On August 25, 2016, the BC Supreme Court released its decision in Revolution Infrastructure Inc. v. Lytton First Nation, 2016 BCSC 1562, granting an interlocutory injunction restraining the Lytton First Nation (“LFN”) from interfering with a company’s use of a road passing through its reserve; asserting Aboriginal rights and title over lands owned and used by the company as a composting facility; and harassing or interfering with that company’s employees, contractors, suppliers and customers.

Background

The Plaintiffs are interrelated companies (collectively “Revolution”) that operate a composting facility on privately-owned lands in British Columbia’s southern interior. Revolution hauls organic waste to its facility using commercial trucks. To reach its facility, Revolution relies on a road that passes through LFN’s reserve lands. This road is subject to LFN’s asserted Aboriginal rights and title, but had been used by Revolution without interruption since 2009 and used by the public for a significant period of time before that. 

In March 2016, LFN enacted a by-law which stated: “A person who operates a commercial vehicle larger than a single axle 9100 kg GVW shall be deemed to be frequenting the Reserve for a prohibited purpose and in Trespass…” In April, LFN installed a gate on the road near the entrance to the LFN reserve and posted a sign prohibiting “COMMERCIAL VEHICLES LARGER THAN A SINGLE AXEL, 9100 KG GVW” from using the road. 

Later that same month, the Province appointed a third party facilitator at the request of LFN. LFN agreed not to enforce the by-law until facilitation concluded. Although LFN had not enforced the by-law and Revolution had still been able to access the road, no facilitation had occurred. Revolution sought an interlocutory injunction to prevent any interference with its contractual relationships that depended on the continued use of the road passing through LFN’s reserve.

Decision

The Court found that Revolution satisfied the test for injunctive relief.

Serious Question

The Court found several serious questions to be tried, mainly related to LFN’s position that the road through its reserve is not a public road and that Revolution is trespassing on LFN lands subject to Aboriginal title. Since none of these questions could be resolved without a trial, the Court found that Revolution satisfied the first part of the test.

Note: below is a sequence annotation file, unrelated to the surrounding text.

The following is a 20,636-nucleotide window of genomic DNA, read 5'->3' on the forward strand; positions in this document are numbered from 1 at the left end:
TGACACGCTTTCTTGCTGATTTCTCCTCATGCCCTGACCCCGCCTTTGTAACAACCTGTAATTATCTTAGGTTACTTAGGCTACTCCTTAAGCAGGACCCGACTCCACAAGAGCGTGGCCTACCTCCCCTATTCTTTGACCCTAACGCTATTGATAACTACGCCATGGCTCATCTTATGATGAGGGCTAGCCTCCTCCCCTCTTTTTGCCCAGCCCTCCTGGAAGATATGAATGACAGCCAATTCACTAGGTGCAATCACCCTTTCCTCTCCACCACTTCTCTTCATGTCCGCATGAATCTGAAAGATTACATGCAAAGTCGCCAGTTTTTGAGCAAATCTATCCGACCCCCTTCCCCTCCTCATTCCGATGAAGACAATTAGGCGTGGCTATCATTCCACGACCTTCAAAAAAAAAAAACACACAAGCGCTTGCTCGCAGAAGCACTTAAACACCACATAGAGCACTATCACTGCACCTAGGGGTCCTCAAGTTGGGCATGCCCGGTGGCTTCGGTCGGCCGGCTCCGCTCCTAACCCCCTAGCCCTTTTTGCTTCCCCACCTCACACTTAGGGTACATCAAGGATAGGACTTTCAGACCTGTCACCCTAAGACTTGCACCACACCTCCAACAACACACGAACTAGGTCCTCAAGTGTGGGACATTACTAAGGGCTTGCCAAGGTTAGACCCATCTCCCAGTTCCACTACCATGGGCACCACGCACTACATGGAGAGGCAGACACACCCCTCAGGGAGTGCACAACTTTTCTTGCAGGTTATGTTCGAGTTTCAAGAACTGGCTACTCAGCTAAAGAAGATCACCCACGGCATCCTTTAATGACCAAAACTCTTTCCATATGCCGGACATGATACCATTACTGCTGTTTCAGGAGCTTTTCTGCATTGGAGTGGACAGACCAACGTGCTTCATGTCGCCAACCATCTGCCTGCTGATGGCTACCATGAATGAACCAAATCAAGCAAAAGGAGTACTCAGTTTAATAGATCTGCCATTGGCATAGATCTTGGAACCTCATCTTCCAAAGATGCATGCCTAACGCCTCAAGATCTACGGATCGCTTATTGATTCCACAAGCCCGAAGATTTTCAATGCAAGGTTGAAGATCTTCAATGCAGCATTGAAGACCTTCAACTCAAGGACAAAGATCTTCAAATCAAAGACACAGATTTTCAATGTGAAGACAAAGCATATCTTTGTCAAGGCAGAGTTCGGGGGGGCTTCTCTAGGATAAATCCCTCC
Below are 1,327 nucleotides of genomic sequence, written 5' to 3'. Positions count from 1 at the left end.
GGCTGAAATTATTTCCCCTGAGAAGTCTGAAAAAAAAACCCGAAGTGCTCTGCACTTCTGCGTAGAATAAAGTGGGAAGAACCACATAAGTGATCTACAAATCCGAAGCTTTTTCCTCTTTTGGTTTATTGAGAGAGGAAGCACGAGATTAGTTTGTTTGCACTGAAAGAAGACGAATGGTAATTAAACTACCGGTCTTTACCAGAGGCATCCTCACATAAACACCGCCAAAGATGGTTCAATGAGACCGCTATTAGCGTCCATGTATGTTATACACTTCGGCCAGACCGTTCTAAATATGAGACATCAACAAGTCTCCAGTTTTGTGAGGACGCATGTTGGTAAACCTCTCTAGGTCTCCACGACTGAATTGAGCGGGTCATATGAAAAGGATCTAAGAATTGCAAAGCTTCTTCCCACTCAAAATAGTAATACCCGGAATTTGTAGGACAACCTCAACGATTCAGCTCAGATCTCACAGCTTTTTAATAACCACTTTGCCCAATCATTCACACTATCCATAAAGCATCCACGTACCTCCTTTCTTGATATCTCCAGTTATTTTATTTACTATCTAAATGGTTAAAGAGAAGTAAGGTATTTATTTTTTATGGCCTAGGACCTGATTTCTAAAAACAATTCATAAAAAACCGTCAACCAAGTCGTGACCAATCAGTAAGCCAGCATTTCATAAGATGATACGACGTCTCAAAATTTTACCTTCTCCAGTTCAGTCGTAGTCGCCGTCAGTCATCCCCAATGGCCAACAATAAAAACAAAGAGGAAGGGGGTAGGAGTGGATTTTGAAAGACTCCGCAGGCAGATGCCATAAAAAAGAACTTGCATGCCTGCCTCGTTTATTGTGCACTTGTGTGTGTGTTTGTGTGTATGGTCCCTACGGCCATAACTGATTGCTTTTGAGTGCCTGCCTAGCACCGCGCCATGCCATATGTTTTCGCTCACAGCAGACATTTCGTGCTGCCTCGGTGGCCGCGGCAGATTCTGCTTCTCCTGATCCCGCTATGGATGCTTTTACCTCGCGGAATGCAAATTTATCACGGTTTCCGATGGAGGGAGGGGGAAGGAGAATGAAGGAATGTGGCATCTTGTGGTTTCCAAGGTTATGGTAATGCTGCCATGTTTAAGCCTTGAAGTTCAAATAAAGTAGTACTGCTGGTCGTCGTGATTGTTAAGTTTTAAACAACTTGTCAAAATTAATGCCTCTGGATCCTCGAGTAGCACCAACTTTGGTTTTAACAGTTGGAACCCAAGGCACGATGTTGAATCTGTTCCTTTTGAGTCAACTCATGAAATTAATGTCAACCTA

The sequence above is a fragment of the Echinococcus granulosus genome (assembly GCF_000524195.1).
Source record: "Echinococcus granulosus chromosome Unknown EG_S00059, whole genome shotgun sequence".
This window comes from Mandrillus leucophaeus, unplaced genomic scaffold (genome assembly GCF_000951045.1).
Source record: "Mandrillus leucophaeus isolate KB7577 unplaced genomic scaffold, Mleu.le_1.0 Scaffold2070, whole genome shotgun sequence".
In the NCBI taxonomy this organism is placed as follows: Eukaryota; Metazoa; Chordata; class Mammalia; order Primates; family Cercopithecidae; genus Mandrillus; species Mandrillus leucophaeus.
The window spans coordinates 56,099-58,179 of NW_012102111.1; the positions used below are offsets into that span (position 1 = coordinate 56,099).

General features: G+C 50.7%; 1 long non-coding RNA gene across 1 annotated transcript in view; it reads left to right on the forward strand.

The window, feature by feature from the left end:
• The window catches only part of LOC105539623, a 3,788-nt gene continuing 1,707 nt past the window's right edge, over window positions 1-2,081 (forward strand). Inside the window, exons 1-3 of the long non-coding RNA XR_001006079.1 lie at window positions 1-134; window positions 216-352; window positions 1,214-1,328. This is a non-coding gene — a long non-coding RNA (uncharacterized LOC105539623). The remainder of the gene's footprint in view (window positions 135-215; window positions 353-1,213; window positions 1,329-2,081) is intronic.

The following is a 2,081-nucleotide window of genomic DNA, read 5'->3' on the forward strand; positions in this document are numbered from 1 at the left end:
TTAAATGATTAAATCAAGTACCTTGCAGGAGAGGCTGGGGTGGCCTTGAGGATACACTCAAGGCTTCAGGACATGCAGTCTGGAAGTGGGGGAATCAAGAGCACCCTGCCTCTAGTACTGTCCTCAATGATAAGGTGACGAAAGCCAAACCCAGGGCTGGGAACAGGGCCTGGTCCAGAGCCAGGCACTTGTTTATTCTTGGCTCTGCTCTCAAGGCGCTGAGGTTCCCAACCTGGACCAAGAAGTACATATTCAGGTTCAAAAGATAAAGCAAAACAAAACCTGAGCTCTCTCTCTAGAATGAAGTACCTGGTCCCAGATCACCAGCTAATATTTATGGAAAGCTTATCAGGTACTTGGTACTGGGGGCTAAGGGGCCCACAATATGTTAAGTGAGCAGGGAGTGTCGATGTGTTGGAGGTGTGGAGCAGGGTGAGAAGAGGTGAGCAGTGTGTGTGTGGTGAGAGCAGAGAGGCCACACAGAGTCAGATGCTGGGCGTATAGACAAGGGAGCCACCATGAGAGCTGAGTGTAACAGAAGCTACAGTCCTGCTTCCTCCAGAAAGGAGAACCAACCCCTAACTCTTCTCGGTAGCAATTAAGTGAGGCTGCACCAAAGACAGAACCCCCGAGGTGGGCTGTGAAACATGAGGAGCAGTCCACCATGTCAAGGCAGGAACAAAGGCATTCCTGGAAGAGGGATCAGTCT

Irreparable Harm

The Court found that the by-law would interfere with Revolution’s use of the road through LFN’s reserve, which would irreparably harm Revolution’s ongoing business. While reiterating principles from recent decisions dealing with irreparable harm in injunctions sought by plaintiffs in the extractive sector, the Court distinguished the LFN’s reliance on a previous decision of the BC Court of Appeal, holding that Revolution did not need to prove that the by-law would cause its business to close or lose its market position to establish that there would be interference with Revolution's business as an ongoing concern. The Court held that the Plaintiff had established that there would be sufficient interference with Revolution’s business to demonstrate that it would suffer irreparable harm. 

Balance of Convenience

The Court found that Revolution would suffer more if the injunction was not granted than LFN would suffer if the injunction was granted. In reaching this conclusion, the Court refused to find that LFN’s proprietary rights outweighed Revolution’s need for unrestricted access to the road through LFN’s reserve. Notably, the Court also decided to grant the injunction on the basis that doing so may encourage the parties to resolve their issues by providing additional time for the facilitation process to occur. 

Implications

This decision relies heavily on upholding the status quo. Revolution had been using the road for a number of years, and the public long before that. As a result, Revolution was justified in building a business that relied on the use of that road. Without establishing some other irreparable harm to count in the balance against the disruption of Revolution’s business, the Court will side with the status quo until the matter is settled by a trial. In addition the decision gives the parties time to resolve the issue through negotiation, an approach that the Courts at all levels have tried to foster.